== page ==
If you’re lucky you can see dolphins cavorting in the fast-running waters. The waters are certainly choppy at times and as the passes are of varying depths, I would suggest that drift-snorkelling is best done with a qualified guide who knows the area well.

I did a spot of drift-snorkelling on Moreton Island earlier this year, navigating my way between the shipwrecks in the rather fast-moving current. I can’t say it was relaxing as you have to be on your guard, but with a floating device to grip onto and plenty of wrecks to look at, it was certainly rewarding.

Tiputa Pass from the veranda of Relais de Josephine pension in Rangiroa

Rangiroa is an amazing place. It’s made up of 415 individual tiny islets (basically big lumps of coral) strung together in a misshapen circle that measures 281 km and rings that vast lagoon. Avatoru is the main islet and also the name of the main village. This 10-kilometre skinny piece of land contains the airport, two churches, a couple of four-star resorts, a handful of family-run pensions, shops, a sprinkling of restaurants and “snacks” and at least four dive operators. Despite having just one road, many people have cars to tootle about in; I decided that hiring a bicycle was more my style and a lot more economical.

I cycled from the Novotel Resort (now rebranded as the Maitai) to church on Sunday morning – first to the Catholic church and then the Mormon – and between the Relais de Josephine to the Kia Ora Resort to watch a free Tahitian dance show. I also visited Gauguin’s Pearl Farm and tasted a couple of different libations at the Vin de Tahiti cellar door.

The salesgirl at Gauguin’s Pearls with a black pearl shell or Pinctada Margaritifera

Yes, Rangiroa produces its own wine – and grows the grapes on another little islet called Faurumai, just to the west of Avatoru. The vineyard was planted by Frenchman Dominque Auroy some 20 years ago, and while initially it produced several wines including red, white and a rose, today it sticks to vin blanc and also produces a tropical rum. Tastings and visits to the barrel room can be arranged at the cellar door (or Cave de Rangiroa) near Avatoru village.

Other cycling jaunts took me to shops selling pareos (sarongs) and to the hamlet of Ohutu where a ferry takes you across the Tiputa Pass to the village of Tiputa itself. You can take you bike on the ferry (known as the taxi boat) for a fee and from there explore the smattering of houses enclosed by coral fences, St Michael’s church and a school.

Colourful pareos for sale in Rangiroa

The piece de resistance during my stay on Rangiroa was a visit to the Blue Lagoon.  Forget about the 1980 Hollywood flick, billed as a teen survival romance and starring the 15-year-old Brooke Shields, this Blue Lagoon is the real deal. It’s reached after an hour’s boat ride from Avatoru across the main lagoon – the lagoon is so vast you can’t see from one side to the other.

On arrival near a coral-cluttered little beach, you walk through shallow crystal clear water that is literally populated with tiny reef sharks that like to swim up to say “hi”. At the shore, you walk across to another beach where a few thatched huts have been set up for daytrippers. And this is the big wow moment. The water is turquoise, the palm trees bend down to touch the silky sand and the water is warm and inviting (and those harmless little reef sharks eventually get bored and swim away).

The boatman will miraculously turn into a cook and whip up coconut bread on the makeshift barbecue (it’s a bit like Aussie damper but laced with shredded coconut) along with succulent grilled fish and a salad. In the meantime, if he’s anything like our boatman, he’ll also weave a few palm fronds into environmentally-disposable plates with the help of his first mate. On my trip, the boatman brought his young daughter and her school friend along to lend a hand with domestic duties.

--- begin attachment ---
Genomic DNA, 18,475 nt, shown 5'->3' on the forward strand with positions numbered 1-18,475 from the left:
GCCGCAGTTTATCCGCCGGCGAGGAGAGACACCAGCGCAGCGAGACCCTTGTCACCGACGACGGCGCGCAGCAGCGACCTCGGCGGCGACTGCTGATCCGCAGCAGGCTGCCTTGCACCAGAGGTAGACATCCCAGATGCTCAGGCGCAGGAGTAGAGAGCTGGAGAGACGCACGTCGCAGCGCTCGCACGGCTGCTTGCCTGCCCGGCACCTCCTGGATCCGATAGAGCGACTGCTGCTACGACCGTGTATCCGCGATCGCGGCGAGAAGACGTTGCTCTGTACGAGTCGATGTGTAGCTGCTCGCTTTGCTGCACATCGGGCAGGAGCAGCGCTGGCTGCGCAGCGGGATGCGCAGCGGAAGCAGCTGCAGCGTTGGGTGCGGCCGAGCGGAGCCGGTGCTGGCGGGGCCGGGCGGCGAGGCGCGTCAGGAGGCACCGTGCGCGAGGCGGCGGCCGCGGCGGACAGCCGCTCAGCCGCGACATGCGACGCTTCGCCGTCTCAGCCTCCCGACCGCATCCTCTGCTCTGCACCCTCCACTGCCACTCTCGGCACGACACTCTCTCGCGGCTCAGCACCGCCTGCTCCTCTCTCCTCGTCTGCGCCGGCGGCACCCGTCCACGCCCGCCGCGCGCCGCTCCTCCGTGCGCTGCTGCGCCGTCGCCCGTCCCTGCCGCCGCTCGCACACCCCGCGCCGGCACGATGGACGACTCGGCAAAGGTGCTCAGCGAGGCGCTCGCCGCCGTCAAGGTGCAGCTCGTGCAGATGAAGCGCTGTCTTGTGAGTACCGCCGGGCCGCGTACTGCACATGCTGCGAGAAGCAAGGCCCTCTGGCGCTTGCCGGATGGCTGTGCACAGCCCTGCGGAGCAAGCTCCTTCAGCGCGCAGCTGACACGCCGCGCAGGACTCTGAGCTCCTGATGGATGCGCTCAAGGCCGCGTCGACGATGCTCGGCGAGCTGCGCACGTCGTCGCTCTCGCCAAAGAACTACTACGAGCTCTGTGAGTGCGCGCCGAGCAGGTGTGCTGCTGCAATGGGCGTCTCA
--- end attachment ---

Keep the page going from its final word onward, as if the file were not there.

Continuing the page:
Our boatman’s daughter and friend wade in the Blue Lagoon

There are other day excursions to take on Rangiroa such as a trip to the Ile aux Recifs, or the “Isle of Reefs” about an hour due south of Avatoru, where coral outcrops, known as feo, stand five to six metres above the lagoon. It’s said to be a stunning sight.


Located 12 km west of Rangiroa is Tikehau, another little gem in the Tuamotus. Its many little islets form an almost perfect circle, enclosing another beautiful lagoon.  The main township of Thuherahera, on the motu of the same name, has an airport and, rather amazingly, four churches – three of which are located at the same intersection and the other is down by the quay. Boats leave from the quay for excursions to the Sables Roses (pink sand beach), the Ile Aux Oiseaux (Island of Birds) located in the middle of the lagoon and for diving trips.

One of Tikehau’s four churches

I stayed at the only resort on the atoll, the Pearl Resort, located a 10-minute boat jaunt from the wharf. My short stay included a trip to the Sables Roses for a picnic – interrupted by a brief but passing rain shower – and a wander around the main town. There’s not much else to do in Tikehau apart from swim, snorkel and snooze on the hammocks thoughtfully strung between palm trees at your pension or resort. Divers head to Tuheiva Pass on the west coast of the lagoon for a chance to see manta rays.

The Sables Rose, or pink beach, on Tikehau
Tikehau’s Pearl Resort ‘s overwater bungalows

If you’re planning to travel to the Tuamotus then it’s a good idea to buy one of Air Tahiti’s passes, which connects a number of islands by air and saves a few French Pacific Francs. Passes include the Bora Bora-Tuamotu Pass that takes you to five of the Society Islands and over to the Tuamotus, which are located some 350 km north-east of Tahiti or about an hour’s flight away. The pass then links Rangiroa to Tikehau and Fakarava. While I haven’t been to the latter, I feel I just have to go sometime, so I can at least name drop that one to friends.

Here are a few useful links for when the time is right to head back to Paradise.

Wines of Tahiti:

French Polynesia’s COVID regulations:

Air Tahiti’s surpasses:

If you wish to read my story about attending church Rangiroa, here’s a link to the Sun-Herald story:

Update: Since writing this blog two weeks ago, news has emerged that a case of Coronavirus has broken out on board the boutique cruise ship, Paul Gaugin. The ship, which is based year-round in French Polynesia, began a 10-night cruise on July 29. It was en route from Bora Bora to Rangiroa when the virus was detected -one case has been reported. The ship has since returned to the Tahitian capital of Papeete. More news when it comes to hand.

  • It’s hard to report on Coronavirus figures. Unfortunately, while French Polynesia had its Covid cases under control in July 2020, as of October 8, 2021 Delta had taken hold and the virus had spread. Covid case numbers since the outbreak were 45,181, and 625 deaths.